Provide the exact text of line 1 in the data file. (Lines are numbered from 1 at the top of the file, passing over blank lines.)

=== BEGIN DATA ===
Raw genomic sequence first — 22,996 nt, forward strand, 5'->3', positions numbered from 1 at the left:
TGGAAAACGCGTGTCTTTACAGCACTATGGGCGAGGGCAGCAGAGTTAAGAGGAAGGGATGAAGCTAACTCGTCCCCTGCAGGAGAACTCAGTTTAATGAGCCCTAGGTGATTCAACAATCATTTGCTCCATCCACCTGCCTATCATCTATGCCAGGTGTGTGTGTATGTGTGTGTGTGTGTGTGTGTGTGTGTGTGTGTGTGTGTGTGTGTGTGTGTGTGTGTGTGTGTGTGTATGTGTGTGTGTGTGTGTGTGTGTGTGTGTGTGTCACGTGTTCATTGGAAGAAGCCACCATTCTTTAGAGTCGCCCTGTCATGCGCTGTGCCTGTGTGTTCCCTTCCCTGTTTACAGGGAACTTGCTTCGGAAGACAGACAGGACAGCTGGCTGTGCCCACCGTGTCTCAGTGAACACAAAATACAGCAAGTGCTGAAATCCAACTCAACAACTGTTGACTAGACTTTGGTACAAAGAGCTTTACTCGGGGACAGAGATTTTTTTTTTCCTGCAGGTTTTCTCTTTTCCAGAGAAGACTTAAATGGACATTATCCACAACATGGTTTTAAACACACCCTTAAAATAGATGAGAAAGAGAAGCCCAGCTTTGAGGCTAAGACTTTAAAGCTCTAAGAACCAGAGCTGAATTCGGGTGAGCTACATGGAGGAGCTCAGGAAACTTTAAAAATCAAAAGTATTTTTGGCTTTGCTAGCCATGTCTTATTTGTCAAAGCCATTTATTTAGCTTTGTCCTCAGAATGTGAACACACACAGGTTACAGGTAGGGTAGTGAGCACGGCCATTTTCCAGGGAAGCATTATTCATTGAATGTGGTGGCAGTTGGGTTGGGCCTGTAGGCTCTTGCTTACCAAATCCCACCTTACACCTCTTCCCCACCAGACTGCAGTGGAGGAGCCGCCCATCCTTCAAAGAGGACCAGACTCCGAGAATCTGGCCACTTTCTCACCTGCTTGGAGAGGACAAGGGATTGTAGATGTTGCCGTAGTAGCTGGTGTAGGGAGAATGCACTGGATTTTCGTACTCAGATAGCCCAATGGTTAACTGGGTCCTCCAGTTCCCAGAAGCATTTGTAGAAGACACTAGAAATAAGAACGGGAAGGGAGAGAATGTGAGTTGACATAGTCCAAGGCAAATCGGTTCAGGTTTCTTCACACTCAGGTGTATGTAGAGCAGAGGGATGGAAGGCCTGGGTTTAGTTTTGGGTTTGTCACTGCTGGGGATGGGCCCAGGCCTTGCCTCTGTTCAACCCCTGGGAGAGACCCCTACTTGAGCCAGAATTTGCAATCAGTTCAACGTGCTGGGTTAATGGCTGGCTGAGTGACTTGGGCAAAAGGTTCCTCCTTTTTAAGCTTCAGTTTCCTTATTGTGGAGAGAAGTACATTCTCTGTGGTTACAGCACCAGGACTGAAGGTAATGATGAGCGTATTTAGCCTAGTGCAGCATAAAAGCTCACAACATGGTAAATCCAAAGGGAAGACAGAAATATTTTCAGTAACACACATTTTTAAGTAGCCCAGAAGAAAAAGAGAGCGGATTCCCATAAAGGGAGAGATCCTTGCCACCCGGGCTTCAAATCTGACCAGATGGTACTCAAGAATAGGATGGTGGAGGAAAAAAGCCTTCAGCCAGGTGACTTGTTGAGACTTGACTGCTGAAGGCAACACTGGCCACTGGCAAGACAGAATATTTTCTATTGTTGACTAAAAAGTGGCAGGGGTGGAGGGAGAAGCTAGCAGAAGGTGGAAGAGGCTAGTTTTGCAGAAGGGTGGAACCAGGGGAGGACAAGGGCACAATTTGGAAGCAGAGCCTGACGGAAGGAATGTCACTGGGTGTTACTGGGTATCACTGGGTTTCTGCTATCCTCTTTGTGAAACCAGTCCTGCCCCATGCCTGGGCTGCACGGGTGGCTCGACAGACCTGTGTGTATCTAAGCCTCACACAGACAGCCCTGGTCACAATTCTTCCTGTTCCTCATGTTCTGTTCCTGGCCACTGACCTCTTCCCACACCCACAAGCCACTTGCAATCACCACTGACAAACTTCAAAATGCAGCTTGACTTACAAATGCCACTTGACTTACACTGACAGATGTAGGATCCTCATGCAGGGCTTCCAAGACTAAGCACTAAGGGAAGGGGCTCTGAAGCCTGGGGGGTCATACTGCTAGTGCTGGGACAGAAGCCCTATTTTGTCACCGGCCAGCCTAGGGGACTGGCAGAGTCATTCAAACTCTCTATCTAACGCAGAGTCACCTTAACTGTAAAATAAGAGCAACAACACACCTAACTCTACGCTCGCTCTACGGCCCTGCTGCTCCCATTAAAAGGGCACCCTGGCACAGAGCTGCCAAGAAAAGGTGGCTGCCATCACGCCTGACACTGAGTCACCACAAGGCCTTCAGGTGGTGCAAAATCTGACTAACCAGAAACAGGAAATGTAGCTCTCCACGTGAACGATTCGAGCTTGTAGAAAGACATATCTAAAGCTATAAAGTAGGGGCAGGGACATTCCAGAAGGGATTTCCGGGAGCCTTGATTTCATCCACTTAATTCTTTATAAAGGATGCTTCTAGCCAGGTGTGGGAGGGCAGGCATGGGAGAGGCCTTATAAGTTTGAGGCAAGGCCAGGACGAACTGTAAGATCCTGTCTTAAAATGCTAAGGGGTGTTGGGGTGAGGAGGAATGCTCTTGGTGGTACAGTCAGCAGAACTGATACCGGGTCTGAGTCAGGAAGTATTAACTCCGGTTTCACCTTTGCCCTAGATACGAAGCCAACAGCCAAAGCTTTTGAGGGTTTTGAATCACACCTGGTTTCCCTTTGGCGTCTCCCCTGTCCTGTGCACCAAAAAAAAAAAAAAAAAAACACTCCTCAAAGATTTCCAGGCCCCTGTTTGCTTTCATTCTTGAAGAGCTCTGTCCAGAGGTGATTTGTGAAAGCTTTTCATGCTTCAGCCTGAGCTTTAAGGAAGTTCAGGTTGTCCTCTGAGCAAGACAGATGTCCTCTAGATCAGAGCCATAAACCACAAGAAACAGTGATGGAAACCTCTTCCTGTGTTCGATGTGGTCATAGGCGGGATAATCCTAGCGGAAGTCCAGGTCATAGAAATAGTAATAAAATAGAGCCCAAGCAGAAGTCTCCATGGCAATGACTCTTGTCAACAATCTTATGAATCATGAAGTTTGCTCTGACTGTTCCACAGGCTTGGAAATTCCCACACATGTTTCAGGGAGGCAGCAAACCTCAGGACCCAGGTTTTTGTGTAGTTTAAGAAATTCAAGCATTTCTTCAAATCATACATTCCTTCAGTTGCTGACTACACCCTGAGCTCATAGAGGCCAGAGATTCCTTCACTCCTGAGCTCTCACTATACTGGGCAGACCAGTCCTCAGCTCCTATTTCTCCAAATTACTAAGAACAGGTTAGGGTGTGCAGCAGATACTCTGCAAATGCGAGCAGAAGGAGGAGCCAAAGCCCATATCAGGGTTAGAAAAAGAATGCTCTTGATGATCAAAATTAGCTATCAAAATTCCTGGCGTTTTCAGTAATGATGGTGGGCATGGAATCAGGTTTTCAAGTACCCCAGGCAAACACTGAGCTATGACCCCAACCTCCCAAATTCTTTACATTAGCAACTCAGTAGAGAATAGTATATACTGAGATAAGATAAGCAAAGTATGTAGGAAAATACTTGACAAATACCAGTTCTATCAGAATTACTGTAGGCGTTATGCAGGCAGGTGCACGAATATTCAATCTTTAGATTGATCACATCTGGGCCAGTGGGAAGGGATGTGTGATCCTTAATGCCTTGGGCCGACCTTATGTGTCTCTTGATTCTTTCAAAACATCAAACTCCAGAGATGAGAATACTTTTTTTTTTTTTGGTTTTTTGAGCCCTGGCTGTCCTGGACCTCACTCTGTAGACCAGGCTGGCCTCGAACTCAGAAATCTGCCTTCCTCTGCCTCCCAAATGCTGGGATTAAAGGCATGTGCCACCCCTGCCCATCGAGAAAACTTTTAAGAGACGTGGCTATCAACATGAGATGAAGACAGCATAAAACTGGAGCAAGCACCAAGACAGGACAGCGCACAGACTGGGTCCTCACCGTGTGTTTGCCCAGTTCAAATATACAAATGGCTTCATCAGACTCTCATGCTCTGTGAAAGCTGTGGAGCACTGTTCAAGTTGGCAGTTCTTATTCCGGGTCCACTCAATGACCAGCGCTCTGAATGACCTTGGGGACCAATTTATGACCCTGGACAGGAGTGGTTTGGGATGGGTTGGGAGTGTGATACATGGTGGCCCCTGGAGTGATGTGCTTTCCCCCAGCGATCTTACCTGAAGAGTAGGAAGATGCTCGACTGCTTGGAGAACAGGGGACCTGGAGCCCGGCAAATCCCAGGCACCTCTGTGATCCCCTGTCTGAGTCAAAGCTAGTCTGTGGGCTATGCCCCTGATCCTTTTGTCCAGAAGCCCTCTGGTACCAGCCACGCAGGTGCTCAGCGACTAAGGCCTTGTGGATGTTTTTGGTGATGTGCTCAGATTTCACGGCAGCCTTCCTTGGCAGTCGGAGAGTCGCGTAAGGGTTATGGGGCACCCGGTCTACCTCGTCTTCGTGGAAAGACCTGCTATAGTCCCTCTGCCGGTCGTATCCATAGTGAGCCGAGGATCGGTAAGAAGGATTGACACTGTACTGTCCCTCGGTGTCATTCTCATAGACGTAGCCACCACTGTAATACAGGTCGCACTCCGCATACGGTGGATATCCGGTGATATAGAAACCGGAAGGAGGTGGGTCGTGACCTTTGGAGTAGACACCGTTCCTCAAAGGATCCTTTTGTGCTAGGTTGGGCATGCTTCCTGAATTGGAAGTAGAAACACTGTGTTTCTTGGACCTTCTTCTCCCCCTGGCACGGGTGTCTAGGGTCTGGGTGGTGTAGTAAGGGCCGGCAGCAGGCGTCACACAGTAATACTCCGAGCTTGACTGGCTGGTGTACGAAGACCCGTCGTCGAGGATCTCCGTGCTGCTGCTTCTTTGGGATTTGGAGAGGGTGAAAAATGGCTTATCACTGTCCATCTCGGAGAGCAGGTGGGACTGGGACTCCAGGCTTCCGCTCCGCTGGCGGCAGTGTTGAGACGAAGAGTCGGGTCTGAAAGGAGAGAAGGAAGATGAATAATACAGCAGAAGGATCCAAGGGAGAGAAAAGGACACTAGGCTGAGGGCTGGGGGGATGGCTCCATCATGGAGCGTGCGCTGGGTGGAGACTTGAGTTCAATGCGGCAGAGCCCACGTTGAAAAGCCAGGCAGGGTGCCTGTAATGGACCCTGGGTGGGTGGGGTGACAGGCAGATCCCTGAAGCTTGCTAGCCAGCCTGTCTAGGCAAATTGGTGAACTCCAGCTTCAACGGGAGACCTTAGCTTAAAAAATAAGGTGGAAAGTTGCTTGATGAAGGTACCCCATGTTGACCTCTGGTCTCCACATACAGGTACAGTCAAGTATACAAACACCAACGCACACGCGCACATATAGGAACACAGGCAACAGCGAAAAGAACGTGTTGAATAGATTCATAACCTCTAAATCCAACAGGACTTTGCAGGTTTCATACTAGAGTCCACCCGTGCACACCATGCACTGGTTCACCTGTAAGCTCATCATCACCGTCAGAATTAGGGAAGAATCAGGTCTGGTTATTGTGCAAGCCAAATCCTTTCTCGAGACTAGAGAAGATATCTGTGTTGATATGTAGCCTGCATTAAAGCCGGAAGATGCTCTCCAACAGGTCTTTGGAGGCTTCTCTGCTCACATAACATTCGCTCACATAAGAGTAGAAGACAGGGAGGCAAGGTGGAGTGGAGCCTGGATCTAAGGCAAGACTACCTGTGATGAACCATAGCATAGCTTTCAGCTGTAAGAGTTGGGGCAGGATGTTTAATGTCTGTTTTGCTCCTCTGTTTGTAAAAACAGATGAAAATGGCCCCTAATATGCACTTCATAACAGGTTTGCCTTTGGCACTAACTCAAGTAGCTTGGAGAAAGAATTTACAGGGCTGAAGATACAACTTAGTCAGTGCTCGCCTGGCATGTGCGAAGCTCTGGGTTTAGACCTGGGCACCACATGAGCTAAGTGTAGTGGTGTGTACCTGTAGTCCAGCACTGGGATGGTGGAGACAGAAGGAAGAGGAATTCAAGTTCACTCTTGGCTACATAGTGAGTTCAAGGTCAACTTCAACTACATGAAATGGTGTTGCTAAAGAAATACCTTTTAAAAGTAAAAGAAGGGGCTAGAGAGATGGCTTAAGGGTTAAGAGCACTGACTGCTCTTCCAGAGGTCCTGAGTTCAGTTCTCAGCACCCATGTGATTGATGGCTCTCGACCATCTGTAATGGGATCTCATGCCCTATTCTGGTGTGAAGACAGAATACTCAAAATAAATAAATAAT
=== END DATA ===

Raw genomic sequence first — 22,996 nt, forward strand, 5'->3', positions numbered from 1 at the left: